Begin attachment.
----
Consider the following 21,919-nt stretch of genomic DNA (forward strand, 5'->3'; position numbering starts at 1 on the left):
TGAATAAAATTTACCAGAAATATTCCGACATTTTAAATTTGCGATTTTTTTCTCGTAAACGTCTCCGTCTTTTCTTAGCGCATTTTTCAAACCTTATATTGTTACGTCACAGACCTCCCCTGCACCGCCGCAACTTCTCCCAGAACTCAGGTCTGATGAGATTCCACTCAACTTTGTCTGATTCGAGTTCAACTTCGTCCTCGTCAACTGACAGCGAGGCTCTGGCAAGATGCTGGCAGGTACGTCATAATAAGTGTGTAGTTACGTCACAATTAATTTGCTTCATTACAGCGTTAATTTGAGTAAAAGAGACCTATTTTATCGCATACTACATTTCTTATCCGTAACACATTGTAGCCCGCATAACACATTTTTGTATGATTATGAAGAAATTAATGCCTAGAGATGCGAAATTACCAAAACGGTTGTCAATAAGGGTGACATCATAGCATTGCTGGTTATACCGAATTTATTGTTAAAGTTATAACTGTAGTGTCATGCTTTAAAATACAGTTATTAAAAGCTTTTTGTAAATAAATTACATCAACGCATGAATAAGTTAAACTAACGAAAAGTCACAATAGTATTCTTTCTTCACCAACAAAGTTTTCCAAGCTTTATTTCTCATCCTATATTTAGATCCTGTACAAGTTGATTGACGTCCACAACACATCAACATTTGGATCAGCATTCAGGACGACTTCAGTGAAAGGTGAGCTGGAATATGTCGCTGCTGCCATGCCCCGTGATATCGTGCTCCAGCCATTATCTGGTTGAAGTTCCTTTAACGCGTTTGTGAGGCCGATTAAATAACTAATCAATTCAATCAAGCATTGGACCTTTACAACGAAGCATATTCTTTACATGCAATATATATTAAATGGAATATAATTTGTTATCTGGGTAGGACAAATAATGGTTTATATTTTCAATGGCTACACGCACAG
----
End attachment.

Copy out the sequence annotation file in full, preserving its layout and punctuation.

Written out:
Consider the following 21,919-nt stretch of genomic DNA (forward strand, 5'->3'; position numbering starts at 1 on the left):
TGAATAAAATTTACCAGAAATATTCCGACATTTTAAATTTGCGATTTTTTTCTCGTAAACGTCTCCGTCTTTTCTTAGCGCATTTTTCAAACCTTATATTGTTACGTCACAGACCTCCCCTGCACCGCCGCAACTTCTCCCAGAACTCAGGTCTGATGAGATTCCACTCAACTTTGTCTGATTCGAGTTCAACTTCGTCCTCGTCAACTGACAGCGAGGCTCTGGCAAGATGCTGGCAGGTACGTCATAATAAGTGTGTAGTTACGTCACAATTAATTTGCTTCATTACAGCGTTAATTTGAGTAAAAGAGACCTATTTTATCGCATACTACATTTCTTATCCGTAACACATTGTAGCCCGCATAACACATTTTTGTATGATTATGAAGAAATTAATGCCTAGAGATGCGAAATTACCAAAACGGTTGTCAATAAGGGTGACATCATAGCATTGCTGGTTATACCGAATTTATTGTTAAAGTTATAACTGTAGTGTCATGCTTTAAAATACAGTTATTAAAAGCTTTTTGTAAATAAATTACATCAACGCATGAATAAGTTAAACTAACGAAAAGTCACAATAGTATTCTTTCTTCACCAACAAAGTTTTCCAAGCTTTATTTCTCATCCTATATTTAGATCCTGTACAAGTTGATTGACGTCCACAACACATCAACATTTGGATCAGCATTCAGGACGACTTCAGTGAAAGGTGAGCTGGAATATGTCGCTGCTGCCATGCCCCGTGATATCGTGCTCCAGCCATTATCTGGTTGAAGTTCCTTTAACGCGTTTGTGAGGCCGATTAAATAACTAATCAATTCAATCAAGCATTGGACCTTTACAACGAAGCATATTCTTTACATGCAATATATATTAAATGGAATATAATTTGTTATCTGGGTAGGACAAATAATGGTTTATATTTTCAATGGCTACACGCACAG